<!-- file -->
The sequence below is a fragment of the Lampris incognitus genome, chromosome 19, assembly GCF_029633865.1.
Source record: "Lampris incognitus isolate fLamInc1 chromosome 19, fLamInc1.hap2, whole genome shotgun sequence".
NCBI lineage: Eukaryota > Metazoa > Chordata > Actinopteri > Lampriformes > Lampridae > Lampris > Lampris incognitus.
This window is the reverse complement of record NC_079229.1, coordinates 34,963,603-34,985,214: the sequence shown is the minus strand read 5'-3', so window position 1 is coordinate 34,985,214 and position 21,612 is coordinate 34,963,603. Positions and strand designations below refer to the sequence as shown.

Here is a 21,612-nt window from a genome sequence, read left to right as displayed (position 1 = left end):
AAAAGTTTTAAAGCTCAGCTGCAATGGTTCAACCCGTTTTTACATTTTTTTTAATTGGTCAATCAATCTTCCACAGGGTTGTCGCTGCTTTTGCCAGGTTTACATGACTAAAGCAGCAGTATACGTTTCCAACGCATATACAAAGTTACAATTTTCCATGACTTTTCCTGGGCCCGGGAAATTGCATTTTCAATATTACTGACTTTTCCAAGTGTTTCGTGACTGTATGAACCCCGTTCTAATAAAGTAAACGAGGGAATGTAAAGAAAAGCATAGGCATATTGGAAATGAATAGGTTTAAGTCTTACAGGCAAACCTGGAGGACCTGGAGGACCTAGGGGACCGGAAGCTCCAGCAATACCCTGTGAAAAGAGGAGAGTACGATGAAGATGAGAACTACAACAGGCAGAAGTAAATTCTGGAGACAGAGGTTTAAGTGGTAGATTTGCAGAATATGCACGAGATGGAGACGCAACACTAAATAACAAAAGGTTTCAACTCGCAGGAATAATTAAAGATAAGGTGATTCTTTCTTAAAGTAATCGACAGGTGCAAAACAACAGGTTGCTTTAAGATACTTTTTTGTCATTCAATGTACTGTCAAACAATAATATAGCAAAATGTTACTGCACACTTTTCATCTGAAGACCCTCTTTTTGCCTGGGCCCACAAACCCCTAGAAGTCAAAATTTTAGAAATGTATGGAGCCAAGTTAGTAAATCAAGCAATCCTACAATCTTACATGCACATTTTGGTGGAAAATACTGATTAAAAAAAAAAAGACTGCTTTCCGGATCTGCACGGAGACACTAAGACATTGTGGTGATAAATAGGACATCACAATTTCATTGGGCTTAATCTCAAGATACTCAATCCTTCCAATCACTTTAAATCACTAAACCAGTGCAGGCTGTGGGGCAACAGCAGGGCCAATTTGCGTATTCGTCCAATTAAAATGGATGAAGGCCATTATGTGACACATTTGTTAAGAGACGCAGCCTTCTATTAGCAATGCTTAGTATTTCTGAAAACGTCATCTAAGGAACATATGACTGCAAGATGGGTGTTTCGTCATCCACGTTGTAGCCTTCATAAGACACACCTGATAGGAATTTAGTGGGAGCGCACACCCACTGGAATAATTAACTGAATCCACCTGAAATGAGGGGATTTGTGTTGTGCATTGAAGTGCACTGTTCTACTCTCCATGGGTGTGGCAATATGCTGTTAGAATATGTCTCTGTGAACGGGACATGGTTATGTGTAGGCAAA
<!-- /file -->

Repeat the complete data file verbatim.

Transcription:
The sequence below is a fragment of the Lampris incognitus genome, chromosome 19, assembly GCF_029633865.1.
Source record: "Lampris incognitus isolate fLamInc1 chromosome 19, fLamInc1.hap2, whole genome shotgun sequence".
NCBI lineage: Eukaryota > Metazoa > Chordata > Actinopteri > Lampriformes > Lampridae > Lampris > Lampris incognitus.
This window is the reverse complement of record NC_079229.1, coordinates 34,963,603-34,985,214: the sequence shown is the minus strand read 5'-3', so window position 1 is coordinate 34,985,214 and position 21,612 is coordinate 34,963,603. Positions and strand designations below refer to the sequence as shown.

Here is a 21,612-nt window from a genome sequence, read left to right as displayed (position 1 = left end):
AAAAGTTTTAAAGCTCAGCTGCAATGGTTCAACCCGTTTTTACATTTTTTTTAATTGGTCAATCAATCTTCCACAGGGTTGTCGCTGCTTTTGCCAGGTTTACATGACTAAAGCAGCAGTATACGTTTCCAACGCATATACAAAGTTACAATTTTCCATGACTTTTCCTGGGCCCGGGAAATTGCATTTTCAATATTACTGACTTTTCCAAGTGTTTCGTGACTGTATGAACCCCGTTCTAATAAAGTAAACGAGGGAATGTAAAGAAAAGCATAGGCATATTGGAAATGAATAGGTTTAAGTCTTACAGGCAAACCTGGAGGACCTGGAGGACCTAGGGGACCGGAAGCTCCAGCAATACCCTGTGAAAAGAGGAGAGTACGATGAAGATGAGAACTACAACAGGCAGAAGTAAATTCTGGAGACAGAGGTTTAAGTGGTAGATTTGCAGAATATGCACGAGATGGAGACGCAACACTAAATAACAAAAGGTTTCAACTCGCAGGAATAATTAAAGATAAGGTGATTCTTTCTTAAAGTAATCGACAGGTGCAAAACAACAGGTTGCTTTAAGATACTTTTTTGTCATTCAATGTACTGTCAAACAATAATATAGCAAAATGTTACTGCACACTTTTCATCTGAAGACCCTCTTTTTGCCTGGGCCCACAAACCCCTAGAAGTCAAAATTTTAGAAATGTATGGAGCCAAGTTAGTAAATCAAGCAATCCTACAATCTTACATGCACATTTTGGTGGAAAATACTGATTAAAAAAAAAAAGACTGCTTTCCGGATCTGCACGGAGACACTAAGACATTGTGGTGATAAATAGGACATCACAATTTCATTGGGCTTAATCTCAAGATACTCAATCCTTCCAATCACTTTAAATCACTAAACCAGTGCAGGCTGTGGGGCAACAGCAGGGCCAATTTGCGTATTCGTCCAATTAAAATGGATGAAGGCCATTATGTGACACATTTGTTAAGAGACGCAGCCTTCTATTAGCAATGCTTAGTATTTCTGAAAACGTCATCTAAGGAACATATGACTGCAAGATGGGTGTTTCGTCATCCACGTTGTAGCCTTCATAAGACACACCTGATAGGAATTTAGTGGGAGCGCACACCCACTGGAATAATTAACTGAATCCACCTGAAATGAGGGGATTTGTGTTGTGCATTGAAGTGCACTGTTCTACTCTCCATGGGTGTGGCAATATGCTGTTAGAATATGTCTCTGTGAACGGGACATGGTTATGTGTAGGCAAA